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    Absorbtion (ammonia evaporation) refrigerators have pro's and cons. They are more complicated and more maintenence-intensive than standard (freon or other compressible refrigerants) refrigerators. They have valves and burners, a corrosive coolant, and a whole electric/electronic control system to boot. They must be run on a reasonably level surface because they are based on liquid finding its own level instead of being pumped.... and if the coolant goes stagnant due to being off-level it will "cook" and create sediment that can clog up the works. That makes them a bit of a tempermental beast.

    Their saving grace is that they are incredibly energy efficient, requiring just a wee trickle of propane and a tiny bit of electricity to work the controls. This frugality of resources makes them a preffered choice for off-grid applications. With a bit of care they can be kept in good working order a surprisingly long time. Their chief enemies are lack of use, misuse, and neglect. This one has suffered all 3 by previous owners who didn't know better or didn't care. Giving the old girl such a thourough re-furbishing I hope we have a few years of trouble-free service.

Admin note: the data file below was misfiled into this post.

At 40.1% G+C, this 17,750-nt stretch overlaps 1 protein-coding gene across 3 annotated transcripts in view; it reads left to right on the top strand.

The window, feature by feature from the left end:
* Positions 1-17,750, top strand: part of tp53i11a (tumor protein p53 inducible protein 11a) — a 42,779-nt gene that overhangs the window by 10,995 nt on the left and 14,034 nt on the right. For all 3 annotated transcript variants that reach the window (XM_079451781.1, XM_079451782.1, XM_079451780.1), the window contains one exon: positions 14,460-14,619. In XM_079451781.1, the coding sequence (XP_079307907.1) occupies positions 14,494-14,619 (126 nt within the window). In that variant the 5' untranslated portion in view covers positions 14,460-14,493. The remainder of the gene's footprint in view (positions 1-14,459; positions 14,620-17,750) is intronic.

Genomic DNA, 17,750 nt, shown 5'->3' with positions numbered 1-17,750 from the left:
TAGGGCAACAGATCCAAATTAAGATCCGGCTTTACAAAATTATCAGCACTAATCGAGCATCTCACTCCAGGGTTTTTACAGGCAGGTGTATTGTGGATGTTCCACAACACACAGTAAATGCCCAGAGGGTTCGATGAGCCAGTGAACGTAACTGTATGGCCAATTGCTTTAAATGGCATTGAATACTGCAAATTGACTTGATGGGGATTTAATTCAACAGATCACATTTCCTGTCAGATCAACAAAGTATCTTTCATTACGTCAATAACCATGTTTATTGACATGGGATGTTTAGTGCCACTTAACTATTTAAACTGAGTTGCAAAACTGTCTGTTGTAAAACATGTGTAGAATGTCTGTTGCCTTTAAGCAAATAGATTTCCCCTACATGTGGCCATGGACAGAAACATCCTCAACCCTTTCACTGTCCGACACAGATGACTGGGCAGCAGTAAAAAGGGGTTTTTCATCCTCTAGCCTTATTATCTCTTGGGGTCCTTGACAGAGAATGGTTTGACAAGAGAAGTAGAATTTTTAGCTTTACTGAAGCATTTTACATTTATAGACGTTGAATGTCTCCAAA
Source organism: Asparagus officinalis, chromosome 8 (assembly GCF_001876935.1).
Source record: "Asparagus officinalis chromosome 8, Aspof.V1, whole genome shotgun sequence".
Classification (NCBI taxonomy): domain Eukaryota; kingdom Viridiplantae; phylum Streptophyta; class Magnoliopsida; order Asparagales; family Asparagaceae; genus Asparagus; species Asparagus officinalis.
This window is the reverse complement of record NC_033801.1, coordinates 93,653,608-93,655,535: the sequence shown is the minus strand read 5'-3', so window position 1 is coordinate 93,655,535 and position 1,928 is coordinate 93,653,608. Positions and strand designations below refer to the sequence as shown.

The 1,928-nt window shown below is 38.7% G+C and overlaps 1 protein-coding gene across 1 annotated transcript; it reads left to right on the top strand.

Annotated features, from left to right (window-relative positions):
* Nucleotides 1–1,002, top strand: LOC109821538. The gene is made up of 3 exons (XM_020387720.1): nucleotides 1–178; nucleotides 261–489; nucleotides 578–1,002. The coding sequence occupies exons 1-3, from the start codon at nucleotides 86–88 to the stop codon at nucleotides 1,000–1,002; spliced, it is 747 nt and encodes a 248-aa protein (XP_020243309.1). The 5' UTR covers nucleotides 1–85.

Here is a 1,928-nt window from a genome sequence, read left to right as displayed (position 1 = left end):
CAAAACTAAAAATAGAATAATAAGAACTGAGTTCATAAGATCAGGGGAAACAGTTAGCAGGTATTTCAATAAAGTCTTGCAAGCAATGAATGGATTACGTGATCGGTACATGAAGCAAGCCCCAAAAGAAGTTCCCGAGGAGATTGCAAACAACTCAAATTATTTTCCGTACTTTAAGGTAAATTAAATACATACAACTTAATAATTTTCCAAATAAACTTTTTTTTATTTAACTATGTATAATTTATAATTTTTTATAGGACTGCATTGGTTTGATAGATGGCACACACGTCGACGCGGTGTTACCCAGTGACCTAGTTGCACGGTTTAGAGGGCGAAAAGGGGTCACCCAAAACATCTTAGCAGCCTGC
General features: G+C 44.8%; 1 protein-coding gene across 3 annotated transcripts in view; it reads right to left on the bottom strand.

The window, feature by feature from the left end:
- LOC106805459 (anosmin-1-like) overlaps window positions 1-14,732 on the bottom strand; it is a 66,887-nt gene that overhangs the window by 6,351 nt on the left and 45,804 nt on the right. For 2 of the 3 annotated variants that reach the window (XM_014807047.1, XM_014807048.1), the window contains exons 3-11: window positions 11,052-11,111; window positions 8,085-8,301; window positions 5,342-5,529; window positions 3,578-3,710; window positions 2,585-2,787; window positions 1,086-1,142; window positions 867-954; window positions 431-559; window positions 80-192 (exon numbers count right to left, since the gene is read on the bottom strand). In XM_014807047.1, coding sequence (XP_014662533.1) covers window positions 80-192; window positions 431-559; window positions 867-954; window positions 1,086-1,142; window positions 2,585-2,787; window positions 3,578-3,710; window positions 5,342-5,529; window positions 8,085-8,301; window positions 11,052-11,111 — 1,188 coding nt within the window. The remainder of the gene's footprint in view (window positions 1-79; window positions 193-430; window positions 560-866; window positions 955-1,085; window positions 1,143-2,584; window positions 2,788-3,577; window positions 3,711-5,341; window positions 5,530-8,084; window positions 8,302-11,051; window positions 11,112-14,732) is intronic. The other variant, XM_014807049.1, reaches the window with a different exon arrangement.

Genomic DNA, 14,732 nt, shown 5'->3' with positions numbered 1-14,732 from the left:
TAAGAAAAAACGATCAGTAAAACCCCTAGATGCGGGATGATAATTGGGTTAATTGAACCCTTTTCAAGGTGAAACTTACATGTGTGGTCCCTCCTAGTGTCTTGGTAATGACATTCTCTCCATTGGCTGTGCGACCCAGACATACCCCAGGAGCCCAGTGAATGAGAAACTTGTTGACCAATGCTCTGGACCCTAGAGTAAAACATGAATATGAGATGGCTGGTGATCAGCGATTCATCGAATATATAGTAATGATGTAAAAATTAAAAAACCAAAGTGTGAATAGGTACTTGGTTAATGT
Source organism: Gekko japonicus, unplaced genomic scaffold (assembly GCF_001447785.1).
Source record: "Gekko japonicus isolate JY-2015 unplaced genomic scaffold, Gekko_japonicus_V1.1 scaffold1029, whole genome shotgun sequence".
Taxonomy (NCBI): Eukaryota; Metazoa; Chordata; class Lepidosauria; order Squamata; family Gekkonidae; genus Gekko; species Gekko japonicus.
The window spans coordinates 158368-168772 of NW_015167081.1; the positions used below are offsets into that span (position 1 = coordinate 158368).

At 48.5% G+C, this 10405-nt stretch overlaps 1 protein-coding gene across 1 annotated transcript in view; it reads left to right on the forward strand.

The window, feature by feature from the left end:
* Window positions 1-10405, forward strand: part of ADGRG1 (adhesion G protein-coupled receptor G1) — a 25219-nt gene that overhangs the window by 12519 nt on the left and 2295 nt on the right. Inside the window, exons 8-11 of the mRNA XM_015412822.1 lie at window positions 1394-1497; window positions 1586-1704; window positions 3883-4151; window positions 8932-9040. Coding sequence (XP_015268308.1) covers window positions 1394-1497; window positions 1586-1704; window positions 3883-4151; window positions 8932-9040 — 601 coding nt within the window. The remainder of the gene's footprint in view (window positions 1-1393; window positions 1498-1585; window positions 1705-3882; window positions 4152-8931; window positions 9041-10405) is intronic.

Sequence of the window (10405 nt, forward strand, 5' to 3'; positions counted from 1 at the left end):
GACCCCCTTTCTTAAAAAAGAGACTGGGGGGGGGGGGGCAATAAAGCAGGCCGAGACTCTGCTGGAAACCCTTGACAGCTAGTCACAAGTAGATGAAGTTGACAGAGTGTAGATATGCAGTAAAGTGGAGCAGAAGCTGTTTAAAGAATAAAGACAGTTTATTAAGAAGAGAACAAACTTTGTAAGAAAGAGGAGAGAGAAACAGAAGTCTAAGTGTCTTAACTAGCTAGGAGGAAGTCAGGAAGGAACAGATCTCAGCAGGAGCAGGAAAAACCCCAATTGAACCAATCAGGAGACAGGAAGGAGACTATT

http://www.rvdoctor.com/2001/02/rv-a...n-cooling.html
    Last edited by bruss01; 04-11-2017 at 09:56 PM.
    In a crazy world, it's the crazy man who can get by - and it's about to get cray-cray up in here.